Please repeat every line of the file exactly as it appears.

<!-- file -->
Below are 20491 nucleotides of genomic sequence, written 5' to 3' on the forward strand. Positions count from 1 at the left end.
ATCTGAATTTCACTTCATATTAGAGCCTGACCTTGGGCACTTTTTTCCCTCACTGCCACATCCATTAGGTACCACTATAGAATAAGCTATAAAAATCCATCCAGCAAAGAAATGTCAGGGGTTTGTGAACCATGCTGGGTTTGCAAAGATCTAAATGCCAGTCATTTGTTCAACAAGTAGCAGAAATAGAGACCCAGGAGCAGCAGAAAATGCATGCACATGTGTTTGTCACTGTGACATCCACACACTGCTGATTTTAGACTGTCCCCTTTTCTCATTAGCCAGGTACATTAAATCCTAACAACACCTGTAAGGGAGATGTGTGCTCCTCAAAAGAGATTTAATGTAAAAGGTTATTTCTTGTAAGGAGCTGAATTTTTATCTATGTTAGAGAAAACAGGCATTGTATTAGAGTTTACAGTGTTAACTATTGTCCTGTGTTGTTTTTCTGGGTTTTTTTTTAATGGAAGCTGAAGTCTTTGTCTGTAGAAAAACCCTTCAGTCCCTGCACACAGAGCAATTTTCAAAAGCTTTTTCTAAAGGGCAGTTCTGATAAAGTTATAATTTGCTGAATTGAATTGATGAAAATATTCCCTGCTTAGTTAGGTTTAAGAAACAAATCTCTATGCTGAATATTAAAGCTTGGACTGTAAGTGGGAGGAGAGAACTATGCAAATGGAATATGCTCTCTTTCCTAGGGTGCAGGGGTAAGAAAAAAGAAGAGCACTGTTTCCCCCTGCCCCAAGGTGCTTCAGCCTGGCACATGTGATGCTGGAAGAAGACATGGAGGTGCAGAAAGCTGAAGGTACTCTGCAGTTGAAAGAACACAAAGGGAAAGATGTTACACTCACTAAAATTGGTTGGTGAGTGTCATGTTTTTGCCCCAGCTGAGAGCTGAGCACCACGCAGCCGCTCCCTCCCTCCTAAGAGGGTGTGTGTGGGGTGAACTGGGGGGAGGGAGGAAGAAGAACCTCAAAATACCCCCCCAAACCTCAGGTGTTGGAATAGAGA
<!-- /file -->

Below are 20491 nucleotides of genomic sequence, written 5' to 3' on the forward strand. Positions count from 1 at the left end.
ATCTGAATTTCACTTCATATTAGAGCCTGACCTTGGGCACTTTTTTCCCTCACTGCCACATCCATTAGGTACCACTATAGAATAAGCTATAAAAATCCATCCAGCAAAGAAATGTCAGGGGTTTGTGAACCATGCTGGGTTTGCAAAGATCTAAATGCCAGTCATTTGTTCAACAAGTAGCAGAAATAGAGACCCAGGAGCAGCAGAAAATGCATGCACATGTGTTTGTCACTGTGACATCCACACACTGCTGATTTTAGACTGTCCCCTTTTCTCATTAGCCAGGTACATTAAATCCTAACAACACCTGTAAGGGAGATGTGTGCTCCTCAAAAGAGATTTAATGTAAAAGGTTATTTCTTGTAAGGAGCTGAATTTTTATCTATGTTAGAGAAAACAGGCATTGTATTAGAGTTTACAGTGTTAACTATTGTCCTGTGTTGTTTTTCTGGGTTTTTTTTTAATGGAAGCTGAAGTCTTTGTCTGTAGAAAAACCCTTCAGTCCCTGCACACAGAGCAATTTTCAAAAGCTTTTTCTAAAGGGCAGTTCTGATAAAGTTATAATTTGCTGAATTGAATTGATGAAAATATTCCCTGCTTAGTTAGGTTTAAGAAACAAATCTCTATGCTGAATATTAAAGCTTGGACTGTAAGTGGGAGGAGAGAACTATGCAAATGGAATATGCTCTCTTTCCTAGGGTGCAGGGGTAAGAAAAAAGAAGAGCACTGTTTCCCCCTGCCCCAAGGTGCTTCAGCCTGGCACATGTGATGCTGGAAGAAGACATGGAGGTGCAGAAAGCTGAAGGTACTCTGCAGTTGAAAGAACACAAAGGGAAAGATGTTACACTCACTAAAATTGGTTGGTGAGTGTCATGTTTTTGCCCCAGCTGAGAGCTGAGCACCACGCAGCCGCTCCCTCCCTCCTAAGAGGGTGTGTGTGGGGTGAACTGGGGGGAGGGAGGAAGAAGAACCTCAAAATACCCCCCCAAACCTCAGGTGTTGGAATAGAGA